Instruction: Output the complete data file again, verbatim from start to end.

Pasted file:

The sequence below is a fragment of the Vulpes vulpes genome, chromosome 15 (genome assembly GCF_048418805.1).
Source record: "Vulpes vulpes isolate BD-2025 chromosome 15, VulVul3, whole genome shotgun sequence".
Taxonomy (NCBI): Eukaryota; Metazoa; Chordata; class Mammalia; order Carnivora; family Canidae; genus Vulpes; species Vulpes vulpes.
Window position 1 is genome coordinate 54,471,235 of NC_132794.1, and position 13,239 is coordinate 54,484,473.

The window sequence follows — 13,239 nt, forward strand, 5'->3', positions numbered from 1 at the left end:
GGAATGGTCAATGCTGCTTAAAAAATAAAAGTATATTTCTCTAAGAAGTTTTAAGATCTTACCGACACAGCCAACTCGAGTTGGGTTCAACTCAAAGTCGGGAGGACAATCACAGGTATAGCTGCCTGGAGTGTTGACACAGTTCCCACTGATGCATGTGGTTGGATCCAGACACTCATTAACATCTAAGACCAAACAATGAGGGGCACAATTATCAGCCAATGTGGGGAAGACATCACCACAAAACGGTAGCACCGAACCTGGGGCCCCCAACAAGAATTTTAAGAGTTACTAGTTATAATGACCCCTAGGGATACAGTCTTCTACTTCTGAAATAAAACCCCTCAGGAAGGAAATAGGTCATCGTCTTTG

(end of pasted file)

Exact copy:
The sequence below is a fragment of the Vulpes vulpes genome, chromosome 15 (genome assembly GCF_048418805.1).
Source record: "Vulpes vulpes isolate BD-2025 chromosome 15, VulVul3, whole genome shotgun sequence".
Taxonomy (NCBI): Eukaryota; Metazoa; Chordata; class Mammalia; order Carnivora; family Canidae; genus Vulpes; species Vulpes vulpes.
Window position 1 is genome coordinate 54,471,235 of NC_132794.1, and position 13,239 is coordinate 54,484,473.

The window sequence follows — 13,239 nt, forward strand, 5'->3', positions numbered from 1 at the left end:
GGAATGGTCAATGCTGCTTAAAAAATAAAAGTATATTTCTCTAAGAAGTTTTAAGATCTTACCGACACAGCCAACTCGAGTTGGGTTCAACTCAAAGTCGGGAGGACAATCACAGGTATAGCTGCCTGGAGTGTTGACACAGTTCCCACTGATGCATGTGGTTGGATCCAGACACTCATTAACATCTAAGACCAAACAATGAGGGGCACAATTATCAGCCAATGTGGGGAAGACATCACCACAAAACGGTAGCACCGAACCTGGGGCCCCCAACAAGAATTTTAAGAGTTACTAGTTATAATGACCCCTAGGGATACAGTCTTCTACTTCTGAAATAAAACCCCTCAGGAAGGAAATAGGTCATCGTCTTTG